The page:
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using position attribute in body element

P: n/a
Just out of curiosity, has anyone run into this problem? Someone where
I work put a set of pages together with the following in the style sheet:

BODY { position: absolute;
margin-top: 0mm;
margin-left: 0mm;
margin-right: 0mm;
border: 0mm;
padding: 0mm;
border-width: 0mm;
left: 0mm;
right: 0mm;
top: 0mm;
}
The page displays correctly for Netscape 4.7 and 7 as well as IE 6. The
problem is if you go to print the page up from Netscape 7. Only the first
page will print. I did a little experimenting and discovered that if you
remove "position: absolute;" from the body element, then Netscape 7 will
correctly print all pages.

I was wondering if there were some guidelines for how and when
"position: absolute;" should be used. I've typically only seen it used for
images, divisions or other sub elements within a body, not as part of
the body style. Frankly, I can't see what benefit it adds to the body
element.

--
JRP
"How many slime-trailing, sleepless, slimy, slobbering things do you know
that will *run and hide* from your Eveready?"
--Maureen Birnbaum, Barbarian Swordsperson
Jul 20 '05 #1
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1 Reply


P: n/a
na****@ctip5ei.ih.lucent.com (J. Potts) wrote:
Just out of curiosity, has anyone run into this problem? Someone where
I work put a set of pages together with the following in the style sheet:

BODY { position: absolute;
margin-top: 0mm;
margin-left: 0mm;
margin-right: 0mm;
border: 0mm;
padding: 0mm;
border-width: 0mm;
left: 0mm;
right: 0mm;
top: 0mm;
}
What a strange stylesheet.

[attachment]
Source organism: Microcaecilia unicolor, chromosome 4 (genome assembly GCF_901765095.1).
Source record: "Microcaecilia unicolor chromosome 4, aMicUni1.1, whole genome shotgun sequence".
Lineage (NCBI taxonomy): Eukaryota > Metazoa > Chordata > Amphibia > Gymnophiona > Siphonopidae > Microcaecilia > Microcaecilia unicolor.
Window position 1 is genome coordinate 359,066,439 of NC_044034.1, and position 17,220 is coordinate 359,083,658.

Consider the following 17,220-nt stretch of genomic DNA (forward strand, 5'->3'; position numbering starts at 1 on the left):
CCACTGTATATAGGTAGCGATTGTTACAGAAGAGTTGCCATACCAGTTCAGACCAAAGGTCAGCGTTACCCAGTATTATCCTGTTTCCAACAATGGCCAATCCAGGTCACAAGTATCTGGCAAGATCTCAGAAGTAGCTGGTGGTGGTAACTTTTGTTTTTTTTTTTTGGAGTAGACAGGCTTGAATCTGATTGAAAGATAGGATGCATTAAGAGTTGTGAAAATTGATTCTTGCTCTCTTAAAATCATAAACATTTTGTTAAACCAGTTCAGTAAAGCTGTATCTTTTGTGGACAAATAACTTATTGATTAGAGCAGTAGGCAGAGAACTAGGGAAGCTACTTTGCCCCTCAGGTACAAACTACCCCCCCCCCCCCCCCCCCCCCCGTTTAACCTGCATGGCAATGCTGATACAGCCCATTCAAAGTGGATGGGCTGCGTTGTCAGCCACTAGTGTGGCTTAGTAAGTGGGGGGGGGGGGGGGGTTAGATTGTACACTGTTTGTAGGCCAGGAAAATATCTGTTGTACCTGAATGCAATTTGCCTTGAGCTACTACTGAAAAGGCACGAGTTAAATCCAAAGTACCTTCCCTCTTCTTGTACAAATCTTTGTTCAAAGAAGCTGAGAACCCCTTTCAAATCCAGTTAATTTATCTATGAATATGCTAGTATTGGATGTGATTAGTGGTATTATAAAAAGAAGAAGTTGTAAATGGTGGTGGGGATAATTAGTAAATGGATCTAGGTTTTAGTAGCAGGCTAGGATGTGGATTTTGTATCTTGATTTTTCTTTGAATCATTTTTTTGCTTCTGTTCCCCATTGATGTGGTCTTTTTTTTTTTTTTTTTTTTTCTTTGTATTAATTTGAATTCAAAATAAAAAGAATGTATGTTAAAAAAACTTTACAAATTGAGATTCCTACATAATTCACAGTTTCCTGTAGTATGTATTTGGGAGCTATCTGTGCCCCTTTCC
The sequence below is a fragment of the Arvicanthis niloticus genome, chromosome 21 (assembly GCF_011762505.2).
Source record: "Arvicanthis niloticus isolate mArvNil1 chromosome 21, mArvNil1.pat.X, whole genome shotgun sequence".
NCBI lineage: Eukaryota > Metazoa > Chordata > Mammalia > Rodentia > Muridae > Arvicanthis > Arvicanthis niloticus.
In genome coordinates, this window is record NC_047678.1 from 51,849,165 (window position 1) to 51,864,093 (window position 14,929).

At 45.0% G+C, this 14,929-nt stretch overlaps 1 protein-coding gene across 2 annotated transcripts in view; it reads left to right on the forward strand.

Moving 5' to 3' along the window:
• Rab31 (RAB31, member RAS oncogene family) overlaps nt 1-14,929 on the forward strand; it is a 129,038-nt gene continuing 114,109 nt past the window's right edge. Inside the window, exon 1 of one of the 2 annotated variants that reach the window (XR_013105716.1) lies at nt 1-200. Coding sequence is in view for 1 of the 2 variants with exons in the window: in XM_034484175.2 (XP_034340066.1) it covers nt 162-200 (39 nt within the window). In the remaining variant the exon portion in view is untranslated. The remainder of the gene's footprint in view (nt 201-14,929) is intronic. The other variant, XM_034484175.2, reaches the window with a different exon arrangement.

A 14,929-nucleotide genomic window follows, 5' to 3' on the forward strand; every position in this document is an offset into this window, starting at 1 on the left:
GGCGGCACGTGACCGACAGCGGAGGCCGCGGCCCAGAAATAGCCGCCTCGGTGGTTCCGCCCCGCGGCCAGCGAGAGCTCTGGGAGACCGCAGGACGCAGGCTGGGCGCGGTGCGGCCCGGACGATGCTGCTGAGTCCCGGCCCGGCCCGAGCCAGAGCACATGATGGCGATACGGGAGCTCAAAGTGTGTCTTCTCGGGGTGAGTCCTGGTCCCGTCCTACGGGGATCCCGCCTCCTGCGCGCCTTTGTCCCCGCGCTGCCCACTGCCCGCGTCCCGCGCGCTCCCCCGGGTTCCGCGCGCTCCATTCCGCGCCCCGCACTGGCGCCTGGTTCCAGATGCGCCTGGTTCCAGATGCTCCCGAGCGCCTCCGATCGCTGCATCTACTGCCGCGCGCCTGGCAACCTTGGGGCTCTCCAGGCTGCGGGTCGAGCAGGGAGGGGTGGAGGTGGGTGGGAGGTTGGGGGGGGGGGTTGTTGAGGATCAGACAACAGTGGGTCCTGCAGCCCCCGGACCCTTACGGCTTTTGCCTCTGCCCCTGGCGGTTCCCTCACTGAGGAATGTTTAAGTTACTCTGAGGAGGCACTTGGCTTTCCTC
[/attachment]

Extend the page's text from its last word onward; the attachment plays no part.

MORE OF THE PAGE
mm are very rarely a useful unit on the web (marginally useful in
print stylesheets, totally useless in screen stylesheets).
Zero lengths don't need units at all.
There's no need to set margins, especially zero margins, on absolutely
positioned elements.
The page displays correctly for Netscape 4.7
Indeed. This hack is one way of getting rid of the default page
margins in NN4. For those people who still bother trying to make pages
pixel identical in NN4 and modern web browsers.
and 7 as well as IE 6. The
problem is if you go to print the page up from Netscape 7. Only the first
page will print. I did a little experimenting and discovered that if you
remove "position: absolute;" from the body element, then Netscape 7 will
correctly print all pages.
Hmm, I can sort of see what's happening. By setting position: absolute
on body you're attaching the body to the semi-mythical root element.
On screen this root element is the browser window (sort of, browsers
vary on how the relate the root element, the html element, the body
element and the browser window) but when printed the root element
could be the page. So maybe the body is being attached to the first
page and when it doesn't fit the excess is not printed on subsequent
pages. Or I may be talking out of my arse.
I was wondering if there were some guidelines for how and when
"position: absolute;" should be used. I've typically only seen it used for
images, divisions or other sub elements within a body, not as part of
the body style.
The best advice is that absolute positioning should be used with care.
Frankly, I can't see what benefit it adds to the body element.


Apart from the above mentioned NN4 hack there are also a few hacks
involving absolutely positioned bodies that work around shortcomings
in IE's CSS support (e.g. to simulate position: fixed;).

Steve

--
"My theories appal you, my heresies outrage you,
I never answer letters and you don't like my tie." - The Doctor

Steve Pugh <st***@pugh.net> <http://steve.pugh.net/>
Jul 20 '05 #2

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